- Virtual Jungle Cruise: Paddle an inflatable raft (with real paddles) as you make your way down a prehistoric river, avoiding dinosaurs and occasionally getting sprayed with water. It is based on, Jungle Cruise.
- CyberSpace Mountain: Guests design a roller coaster on a design kiosk, then sit in a pitch-and-roll simulator and ride it. Guests may also ride pre-built coasters. It is hosted by Bill Nye the Science Guy, who instead refers to himself as "Bill Nye the Coaster Guy". It is based on the ride, Space Mountain.
- Aladdin's Magic Carpet Ride: Players wear a head-mounted display as they ride a magic carpet through Agrabah, collecting gems to find The Genie, who has been hidden away in the Cave of Wonders.
- Animation Academy: Regular sessions throughout the day teach how to draw characters, with lightpens on computer screens. Guests can purchase a printout afterward.
- Sid's Create-a-Toy: A program featuring the evil Sid character from Toy Story that allows one to custom design a toy out of parts of other toys, and then buy it later.
- Living Easels: An interactive touch screen program where guests can place various images onto several selectable backgrounds. A full-color printout of a guest's design may be purchased.
- Radio Disney Song Maker: Where you can create your own song, and then buy it later.
- Mighty Ducks Pinball Slam: Players "become" a pinball in a gigantic projected pinball game; by rocking their "duck" back and forth, up to twelve players at a time control their corresponding pinball on the screen, attempting to collect the most points.
- Buzz Lightyear's AstroBlaster: Players board bumper cars and attempt to navigate over foam balls ("asteroids") on the floor. By doing so, the asteroids will be sucked up into the cabin where players can then load them into a cannon and shoot at the other cars. If hit in the correct spot, one's car may spin around uncontrollably for ten seconds. Usually there are two players to a car; however, it is possible for one person to pilot and shoot at the same time.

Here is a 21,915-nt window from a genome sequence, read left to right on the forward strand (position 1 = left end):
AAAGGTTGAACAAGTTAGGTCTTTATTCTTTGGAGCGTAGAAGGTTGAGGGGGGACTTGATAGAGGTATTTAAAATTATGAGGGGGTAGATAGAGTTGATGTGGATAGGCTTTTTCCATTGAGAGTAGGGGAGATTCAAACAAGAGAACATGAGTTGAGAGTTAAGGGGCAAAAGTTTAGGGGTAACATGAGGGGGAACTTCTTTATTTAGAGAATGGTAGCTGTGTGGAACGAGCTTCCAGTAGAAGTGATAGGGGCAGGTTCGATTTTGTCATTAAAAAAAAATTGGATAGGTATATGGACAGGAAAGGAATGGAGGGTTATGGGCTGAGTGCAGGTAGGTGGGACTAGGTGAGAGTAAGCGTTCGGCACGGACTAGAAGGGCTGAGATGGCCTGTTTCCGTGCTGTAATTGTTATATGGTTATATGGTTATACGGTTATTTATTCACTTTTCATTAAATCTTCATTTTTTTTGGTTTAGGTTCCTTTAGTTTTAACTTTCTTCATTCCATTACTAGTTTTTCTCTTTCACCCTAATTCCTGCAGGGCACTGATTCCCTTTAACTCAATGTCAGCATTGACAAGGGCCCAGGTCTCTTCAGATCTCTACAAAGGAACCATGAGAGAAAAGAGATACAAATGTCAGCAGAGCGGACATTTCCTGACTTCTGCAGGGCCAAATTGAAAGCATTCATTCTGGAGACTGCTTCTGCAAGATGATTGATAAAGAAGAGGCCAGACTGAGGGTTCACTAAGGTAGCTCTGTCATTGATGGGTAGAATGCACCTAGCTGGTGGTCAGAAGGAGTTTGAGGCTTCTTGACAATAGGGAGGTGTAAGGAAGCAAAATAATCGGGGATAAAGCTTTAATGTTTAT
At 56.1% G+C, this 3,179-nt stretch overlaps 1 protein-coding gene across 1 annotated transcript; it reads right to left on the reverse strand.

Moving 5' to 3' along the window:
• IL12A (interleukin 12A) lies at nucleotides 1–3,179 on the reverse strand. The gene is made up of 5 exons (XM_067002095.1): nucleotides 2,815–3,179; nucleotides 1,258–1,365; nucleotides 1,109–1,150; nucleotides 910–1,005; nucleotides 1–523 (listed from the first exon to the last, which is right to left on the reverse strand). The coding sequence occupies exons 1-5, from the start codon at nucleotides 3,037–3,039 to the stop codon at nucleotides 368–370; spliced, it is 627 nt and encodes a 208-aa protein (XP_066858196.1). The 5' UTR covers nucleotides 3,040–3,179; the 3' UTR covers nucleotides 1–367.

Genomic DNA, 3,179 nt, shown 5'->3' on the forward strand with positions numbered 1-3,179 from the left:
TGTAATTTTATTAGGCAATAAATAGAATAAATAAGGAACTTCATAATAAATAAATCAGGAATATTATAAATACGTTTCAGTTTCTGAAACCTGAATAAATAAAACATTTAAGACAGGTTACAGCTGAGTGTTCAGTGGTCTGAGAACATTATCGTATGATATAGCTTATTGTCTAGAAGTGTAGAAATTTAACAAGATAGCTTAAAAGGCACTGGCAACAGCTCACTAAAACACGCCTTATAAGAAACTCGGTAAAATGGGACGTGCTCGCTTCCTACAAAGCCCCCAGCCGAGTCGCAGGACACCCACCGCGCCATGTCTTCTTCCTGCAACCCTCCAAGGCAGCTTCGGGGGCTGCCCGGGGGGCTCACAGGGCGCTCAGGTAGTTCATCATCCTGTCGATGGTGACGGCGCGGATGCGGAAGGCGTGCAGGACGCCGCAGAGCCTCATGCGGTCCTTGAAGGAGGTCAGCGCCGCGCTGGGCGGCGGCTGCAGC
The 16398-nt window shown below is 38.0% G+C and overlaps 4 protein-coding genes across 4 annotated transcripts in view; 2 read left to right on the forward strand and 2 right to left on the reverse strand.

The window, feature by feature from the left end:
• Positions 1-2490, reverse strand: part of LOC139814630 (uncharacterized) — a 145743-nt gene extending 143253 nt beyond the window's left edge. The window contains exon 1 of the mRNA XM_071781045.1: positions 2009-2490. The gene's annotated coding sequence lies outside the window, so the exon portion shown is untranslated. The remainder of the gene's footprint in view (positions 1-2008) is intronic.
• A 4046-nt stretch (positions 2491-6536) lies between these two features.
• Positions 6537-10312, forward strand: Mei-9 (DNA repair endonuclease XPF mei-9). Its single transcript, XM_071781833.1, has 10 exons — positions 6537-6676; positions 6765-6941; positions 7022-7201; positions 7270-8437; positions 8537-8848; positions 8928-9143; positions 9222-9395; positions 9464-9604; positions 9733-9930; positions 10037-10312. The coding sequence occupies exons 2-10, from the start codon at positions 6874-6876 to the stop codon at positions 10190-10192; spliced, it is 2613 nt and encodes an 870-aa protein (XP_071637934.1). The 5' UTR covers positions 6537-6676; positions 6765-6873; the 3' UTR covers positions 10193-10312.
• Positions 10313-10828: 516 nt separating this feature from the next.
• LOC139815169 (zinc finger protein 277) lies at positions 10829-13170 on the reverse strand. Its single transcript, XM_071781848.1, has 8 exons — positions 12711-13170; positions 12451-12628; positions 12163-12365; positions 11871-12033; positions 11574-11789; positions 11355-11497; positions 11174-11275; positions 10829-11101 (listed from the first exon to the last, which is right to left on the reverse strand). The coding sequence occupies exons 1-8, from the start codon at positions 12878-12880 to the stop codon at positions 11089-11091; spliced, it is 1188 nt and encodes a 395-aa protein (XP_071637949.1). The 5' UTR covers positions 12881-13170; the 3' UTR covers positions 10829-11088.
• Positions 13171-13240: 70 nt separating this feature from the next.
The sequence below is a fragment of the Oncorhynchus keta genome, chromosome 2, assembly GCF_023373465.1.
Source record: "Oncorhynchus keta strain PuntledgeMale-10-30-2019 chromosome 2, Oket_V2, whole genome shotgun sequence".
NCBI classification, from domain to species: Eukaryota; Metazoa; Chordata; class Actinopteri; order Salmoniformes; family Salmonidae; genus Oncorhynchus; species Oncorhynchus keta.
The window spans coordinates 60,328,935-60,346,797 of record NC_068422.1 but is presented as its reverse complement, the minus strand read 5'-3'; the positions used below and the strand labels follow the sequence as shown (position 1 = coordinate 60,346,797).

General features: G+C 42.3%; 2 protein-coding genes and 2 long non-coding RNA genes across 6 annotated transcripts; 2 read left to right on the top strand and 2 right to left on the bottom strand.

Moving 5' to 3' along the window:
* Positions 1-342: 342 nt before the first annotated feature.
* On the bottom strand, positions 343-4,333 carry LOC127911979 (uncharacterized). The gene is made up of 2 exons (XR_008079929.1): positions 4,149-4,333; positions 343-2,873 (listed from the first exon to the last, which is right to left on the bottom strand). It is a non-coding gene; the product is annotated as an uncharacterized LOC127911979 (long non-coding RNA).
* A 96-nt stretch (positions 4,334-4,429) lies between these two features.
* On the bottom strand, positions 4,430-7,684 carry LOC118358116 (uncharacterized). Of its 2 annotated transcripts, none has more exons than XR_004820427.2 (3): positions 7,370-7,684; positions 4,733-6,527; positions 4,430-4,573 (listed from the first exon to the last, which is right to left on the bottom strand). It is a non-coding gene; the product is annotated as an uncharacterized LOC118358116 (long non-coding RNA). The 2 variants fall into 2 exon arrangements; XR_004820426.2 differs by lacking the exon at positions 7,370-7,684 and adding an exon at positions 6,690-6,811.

- Fix-It Felix Jr: Seven Fix-It Felix Jr. cabinets (from Wreck-It Ralph) can be found on this floor as well. These cabinets were placed in movie theaters to promote Wreck-It Ralph. Two more of these cabinets can be found on other floors.[where?]
- Ride the Comix 4: Players wear an HMD to "enter the comic book world." Players battle with super villains by using a laser sword. Up to six players can be on a team at a time. As of early 2011, Ride the Comix 4 has been "overtaken by villains" and is in service only on days where the building is near capacity. However, guests can still play Ride the Comix on the 5th floor directly above.
- Ride the Comix 5: Players wear an HMD to "enter the comic book world." Players battle with super villains by using a laser sword. Up to six players can be on a team at a time. (This attraction is identical on both the 4th and 5th floor)
- Invasion! An ExtraTERRORestrial Alien Encounter: Four players ride inside a rescue vehicle to save astronauts: one player drives, the other three shoot enemy aliens. Based on the former Magic Kingdom attraction, ExtraTERRORestrial Alien Encounter.
- The corkscrew "Cave of Wonders Slide", 150 feet (46m) long, took guests from the third floor to the first. It was closed in DisneyQuest's first year of operation.
- In "Treasure of the Incas", players could drive small remote-control toy trucks through a maze in search of treasure. Along a wall were stations with a steering wheel and a video screen by which to drive the truck; the floor of the room was clear plastic through which friends could see the trucks driving around so that they could shout directions to the driver. This attraction was plagued by interference from emerging technologies such as cell phones, and was finally closed after one of the vehicles caught fire. The clear flooring and mazes could still be seen near the Virtual Jungle Cruise area, adjacent to the Safari hunting games until 2007 when the floor was recovered and new games moved to the area. This area is now entirely jungle themed and is home to a number of Let's Go Jungle!: Lost on the Island of Spice arcade machines.
- At "Magic Mirrors", once located on the second floor in the Create Zone, guests could take a picture of themselves and then edit their faces to appear like cartoons. The attraction closed in 2005 and has since been converted to seating.
- "Hercules In The Underworld" was a team game where 6 guests would each control their own character from Disney's Hercules with a joystick. The object of the game was to collect lightning bolts and defeat Hades. This attraction was replaced with "Pirates of the Caribbean: Battle for Buccaneer Gold".